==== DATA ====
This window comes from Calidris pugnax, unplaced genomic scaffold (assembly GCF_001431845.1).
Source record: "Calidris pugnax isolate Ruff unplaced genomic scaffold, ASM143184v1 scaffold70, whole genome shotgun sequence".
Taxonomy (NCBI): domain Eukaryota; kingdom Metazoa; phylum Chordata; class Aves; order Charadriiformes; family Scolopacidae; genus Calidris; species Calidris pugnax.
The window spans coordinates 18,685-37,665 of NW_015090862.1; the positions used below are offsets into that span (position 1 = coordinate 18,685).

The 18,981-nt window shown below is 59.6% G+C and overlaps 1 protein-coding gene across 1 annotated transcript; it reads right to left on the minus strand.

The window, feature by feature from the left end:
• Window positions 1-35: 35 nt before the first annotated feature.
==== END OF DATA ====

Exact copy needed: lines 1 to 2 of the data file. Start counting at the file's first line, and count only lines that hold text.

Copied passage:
This window comes from Calidris pugnax, unplaced genomic scaffold (assembly GCF_001431845.1).
Source record: "Calidris pugnax isolate Ruff unplaced genomic scaffold, ASM143184v1 scaffold70, whole genome shotgun sequence".